Because of the sad state of affairs that U.S. textile manufacturing finds itself in after decades of offshoring domestic manufacturing to make cheaper goods, as well as the long-running drug war that restricted industrial hemp seeds in American soils, Recreator has been forced since its inception to import raw knit fabrics from China. While we trusted the safety and quality of our products, there was still too much we didn't know about our supply chain's true carbon or pollution costs ... We had to unravel the problem.

Hemp fiber yarn made in USA by Recreator Hemp Clothing  + An exclusive Recreator (REC) raw hemp fiber produced into yarn grown, processed and manufactured 100% in the USA.

To solve this logistics riddle and to better live our values, new brand leadership decided to temporarily halt all new Recreator productions until a progressive standard in sustainability could be met. From the bags and tags that go into shipping our goods, to the size and speed of a responsibly-grown supply chain, to escalating environmental concerns and workers' rights, we now have a chance to make our new normal and a new future for "slow fashion" and textiles in America.

Based in our respect and budding partnerships with U.S. farmers and factories, in early 2018 our team began researching and modeling textile design inside a regional supply network. We see this as a way to begin reconnecting clothing to culture and place, which means it's connecting people and communities with every sale. That's something we can be proud of.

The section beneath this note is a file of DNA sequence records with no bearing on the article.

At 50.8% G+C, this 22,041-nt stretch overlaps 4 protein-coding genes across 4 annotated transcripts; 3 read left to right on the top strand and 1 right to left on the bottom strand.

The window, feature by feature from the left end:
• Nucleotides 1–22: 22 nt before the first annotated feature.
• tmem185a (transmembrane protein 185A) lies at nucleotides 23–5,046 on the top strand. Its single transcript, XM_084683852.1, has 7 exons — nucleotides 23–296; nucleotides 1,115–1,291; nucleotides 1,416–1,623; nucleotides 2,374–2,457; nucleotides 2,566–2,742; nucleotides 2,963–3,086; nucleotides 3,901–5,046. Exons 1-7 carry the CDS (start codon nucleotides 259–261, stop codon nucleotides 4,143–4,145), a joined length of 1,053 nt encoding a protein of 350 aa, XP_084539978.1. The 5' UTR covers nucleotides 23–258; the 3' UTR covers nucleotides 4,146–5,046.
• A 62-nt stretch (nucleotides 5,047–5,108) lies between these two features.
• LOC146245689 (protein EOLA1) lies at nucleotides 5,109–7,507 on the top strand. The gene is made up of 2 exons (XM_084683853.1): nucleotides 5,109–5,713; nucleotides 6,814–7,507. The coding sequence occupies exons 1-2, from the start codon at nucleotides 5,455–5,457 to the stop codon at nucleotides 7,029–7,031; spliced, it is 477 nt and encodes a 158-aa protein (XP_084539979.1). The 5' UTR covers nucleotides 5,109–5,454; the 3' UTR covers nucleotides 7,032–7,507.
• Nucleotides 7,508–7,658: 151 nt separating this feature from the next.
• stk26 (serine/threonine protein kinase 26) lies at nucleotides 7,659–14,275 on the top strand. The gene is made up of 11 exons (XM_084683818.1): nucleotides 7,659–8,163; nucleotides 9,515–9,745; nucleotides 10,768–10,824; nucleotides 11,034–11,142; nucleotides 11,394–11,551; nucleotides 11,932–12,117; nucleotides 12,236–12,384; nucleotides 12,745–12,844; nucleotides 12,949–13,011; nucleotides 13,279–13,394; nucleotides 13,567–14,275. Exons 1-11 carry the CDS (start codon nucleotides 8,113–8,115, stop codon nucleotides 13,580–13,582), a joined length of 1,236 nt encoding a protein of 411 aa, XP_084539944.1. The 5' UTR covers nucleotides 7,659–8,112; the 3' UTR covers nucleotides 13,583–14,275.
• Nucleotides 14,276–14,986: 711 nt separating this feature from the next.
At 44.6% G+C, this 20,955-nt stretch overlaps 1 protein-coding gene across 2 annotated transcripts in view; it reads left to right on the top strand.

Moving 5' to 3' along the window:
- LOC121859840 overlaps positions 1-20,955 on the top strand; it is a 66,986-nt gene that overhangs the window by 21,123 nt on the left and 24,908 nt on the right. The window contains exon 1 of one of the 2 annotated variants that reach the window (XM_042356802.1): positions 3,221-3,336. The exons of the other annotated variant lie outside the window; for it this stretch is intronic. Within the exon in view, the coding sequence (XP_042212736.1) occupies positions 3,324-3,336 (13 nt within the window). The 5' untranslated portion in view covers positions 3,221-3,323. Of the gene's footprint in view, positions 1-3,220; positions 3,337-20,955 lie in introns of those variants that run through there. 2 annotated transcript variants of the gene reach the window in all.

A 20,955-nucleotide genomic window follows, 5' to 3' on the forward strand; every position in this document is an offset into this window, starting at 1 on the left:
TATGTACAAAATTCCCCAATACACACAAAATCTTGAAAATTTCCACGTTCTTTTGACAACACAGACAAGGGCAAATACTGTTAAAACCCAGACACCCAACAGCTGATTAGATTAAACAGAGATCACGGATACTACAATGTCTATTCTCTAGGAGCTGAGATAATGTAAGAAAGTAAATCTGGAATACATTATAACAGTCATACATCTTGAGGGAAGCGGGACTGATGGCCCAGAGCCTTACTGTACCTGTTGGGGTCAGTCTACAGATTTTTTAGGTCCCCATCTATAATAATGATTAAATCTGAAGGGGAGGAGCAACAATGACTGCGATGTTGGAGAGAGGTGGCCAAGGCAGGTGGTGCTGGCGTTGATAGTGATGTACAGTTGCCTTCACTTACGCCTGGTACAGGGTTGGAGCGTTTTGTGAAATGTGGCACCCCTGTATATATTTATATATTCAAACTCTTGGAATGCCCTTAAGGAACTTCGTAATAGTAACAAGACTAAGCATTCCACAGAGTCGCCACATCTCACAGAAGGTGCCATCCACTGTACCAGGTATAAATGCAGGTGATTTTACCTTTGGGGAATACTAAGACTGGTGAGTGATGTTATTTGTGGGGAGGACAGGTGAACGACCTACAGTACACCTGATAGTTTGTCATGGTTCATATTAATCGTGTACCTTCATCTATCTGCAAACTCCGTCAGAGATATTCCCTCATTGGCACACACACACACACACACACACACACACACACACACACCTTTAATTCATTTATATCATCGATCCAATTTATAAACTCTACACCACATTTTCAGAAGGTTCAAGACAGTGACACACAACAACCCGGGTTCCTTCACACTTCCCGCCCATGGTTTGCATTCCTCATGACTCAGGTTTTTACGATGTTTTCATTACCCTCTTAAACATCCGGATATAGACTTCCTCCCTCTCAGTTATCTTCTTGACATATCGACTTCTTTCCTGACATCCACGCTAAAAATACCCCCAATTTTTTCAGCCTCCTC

While the fibers of cannabis hemp are the unbreakable thread tying all things together in our products and stories, materials such as flax, nettle, wool, milkweed, cashmere and cotton have also become allies in our journey deeper into the world of sustainable natural fibers.

Ecological impact of natural fibers like hemp, flax, cotton  + Research from a 2005 study by the Stockholm Environment Institute

BRING IT HOME –> 2018 Farm Bill & Hemp Textiles

The nature of textiles in America is set to shift in so many ways as new digital technologies come online, and with favorable happenings at the federal level, full investment in the hemp industry can finally commence. In 2018, the Farm Bill “re-legalized” the golden hemp fiber as a commodity, providing us a first run at domestically sourcing our base materials in hopes of achieving R&D milestones.

Between the initial seeds sown in the Midwest to the final stitch in Los Angeles, we’ve realized that a product from our brand has to be more than just selling greater and greater quantities of garments to hit next season's sales cycles – our products have to tell a story of appreciation, innovation and creativity, of supreme quality and originality as inspired by the lessons of Nature.

With a clearer-eyed understanding of recreating fashion from fast, to full circle, from soil to stitch to soil again, our first trial to commercial hemp yarn production on and from US soil in over 70 years is complete and ready for the next phase: How to make it better in America. 

UP NEXT >>> In Part IV of this series, expect images and information on the Recreator process for making yarns and textiles from American-grown hemp fiber.

hemp fashion the emperor wears no clothes

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+ Read Part I or Part II in our series about building American grown & sewn yarns, textiles, & sustainable finished fiber goods – How To Make It In America